In the short run, the GOP appears to be embarking on a winning strategy to mobilize a reliable and larger electorate using the rhetoric that motivates its voters.
The Republican lieutenant governor candidates' views on abortion after rape, displayed prominently in Monday night’s debate, may have edged farther right than the Texas GOP’s comfort zone.
Everybody is nervous about privacy, and most voters don't have a high level of confidence in many public and private institutions. But their level of trust has a lot to do with their political alignment, too.
Democratic and Republican voters favor many provisions of proposed immigration law reforms and of the Affordable Care Act. But the rhetorical emphasis on unpopular provisions of those policies has made them nonstarters with those same voters.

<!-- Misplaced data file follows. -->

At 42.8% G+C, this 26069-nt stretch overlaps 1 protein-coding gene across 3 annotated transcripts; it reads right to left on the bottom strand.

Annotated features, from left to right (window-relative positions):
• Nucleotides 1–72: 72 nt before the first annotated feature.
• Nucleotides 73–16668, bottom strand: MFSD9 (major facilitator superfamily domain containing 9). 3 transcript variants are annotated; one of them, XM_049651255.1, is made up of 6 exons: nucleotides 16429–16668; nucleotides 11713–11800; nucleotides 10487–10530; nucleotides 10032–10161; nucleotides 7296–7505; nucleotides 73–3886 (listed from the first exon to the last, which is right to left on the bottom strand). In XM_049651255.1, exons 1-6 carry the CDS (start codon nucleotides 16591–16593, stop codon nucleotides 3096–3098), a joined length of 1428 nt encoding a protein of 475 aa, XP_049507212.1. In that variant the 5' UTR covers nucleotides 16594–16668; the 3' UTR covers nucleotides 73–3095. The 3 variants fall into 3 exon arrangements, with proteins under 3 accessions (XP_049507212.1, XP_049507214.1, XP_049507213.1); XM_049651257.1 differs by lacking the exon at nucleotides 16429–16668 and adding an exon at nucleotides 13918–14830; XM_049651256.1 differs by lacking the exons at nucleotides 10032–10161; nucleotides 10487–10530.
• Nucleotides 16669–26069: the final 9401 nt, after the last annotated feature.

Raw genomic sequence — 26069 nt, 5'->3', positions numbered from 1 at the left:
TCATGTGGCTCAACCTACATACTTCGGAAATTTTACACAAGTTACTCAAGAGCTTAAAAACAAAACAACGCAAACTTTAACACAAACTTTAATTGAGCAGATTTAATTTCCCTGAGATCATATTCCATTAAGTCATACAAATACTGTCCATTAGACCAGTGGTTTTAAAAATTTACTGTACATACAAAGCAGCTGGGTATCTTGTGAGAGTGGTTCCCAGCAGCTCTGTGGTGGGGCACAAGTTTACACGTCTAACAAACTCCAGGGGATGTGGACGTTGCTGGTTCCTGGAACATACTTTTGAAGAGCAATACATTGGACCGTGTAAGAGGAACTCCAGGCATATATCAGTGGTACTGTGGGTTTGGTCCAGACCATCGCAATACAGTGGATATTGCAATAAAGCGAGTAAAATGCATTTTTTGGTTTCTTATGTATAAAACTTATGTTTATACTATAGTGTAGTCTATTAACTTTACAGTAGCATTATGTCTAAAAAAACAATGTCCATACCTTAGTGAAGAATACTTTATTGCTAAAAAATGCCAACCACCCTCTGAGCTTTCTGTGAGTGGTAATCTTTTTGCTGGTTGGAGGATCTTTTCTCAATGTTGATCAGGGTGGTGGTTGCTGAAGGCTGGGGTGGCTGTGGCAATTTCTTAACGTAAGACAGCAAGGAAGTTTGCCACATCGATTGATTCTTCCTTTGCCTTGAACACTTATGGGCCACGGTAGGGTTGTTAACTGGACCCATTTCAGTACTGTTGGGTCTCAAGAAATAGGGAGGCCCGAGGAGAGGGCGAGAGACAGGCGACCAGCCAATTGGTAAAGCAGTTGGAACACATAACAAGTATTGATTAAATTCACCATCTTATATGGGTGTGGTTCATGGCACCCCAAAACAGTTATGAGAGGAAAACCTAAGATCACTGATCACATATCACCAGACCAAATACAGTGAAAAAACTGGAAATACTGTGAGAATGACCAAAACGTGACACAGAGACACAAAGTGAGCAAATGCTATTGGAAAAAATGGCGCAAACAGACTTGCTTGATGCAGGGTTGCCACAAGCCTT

If you want to know why Republican candidates for lieutenant governor favor teaching creationism in schools, just look at conservative voters' views on the subject.
Republican candidates in Texas have figured out how to talk about immigration without stepping on political land mines: They talk about border security instead.
As a group, women have neither followed the March Hare to the Tea Party nor signed up for Wendy Davis’ trip to Wonderland, leaving the campaigns to ponder their place on the electoral chessboard.
The state's senior U.S. senator, up for re-election in 2014, steers warily around the state's junior U.S. senator, who has been on a roll for the last several months.
The latest UT/TT Poll showing a single-digit lead for Greg Abbott over Wendy Davis in the gubernatorial race raised some eyebrows. Adding some context to a survey taken more than a year before Election Day helps provide some clarity on the results.
Political chatter about a grassroots uprising against the water funding measure on the November ballot appears to be overblown. Polling indicates a fair amount of Tea Party support for that constitutional amendment.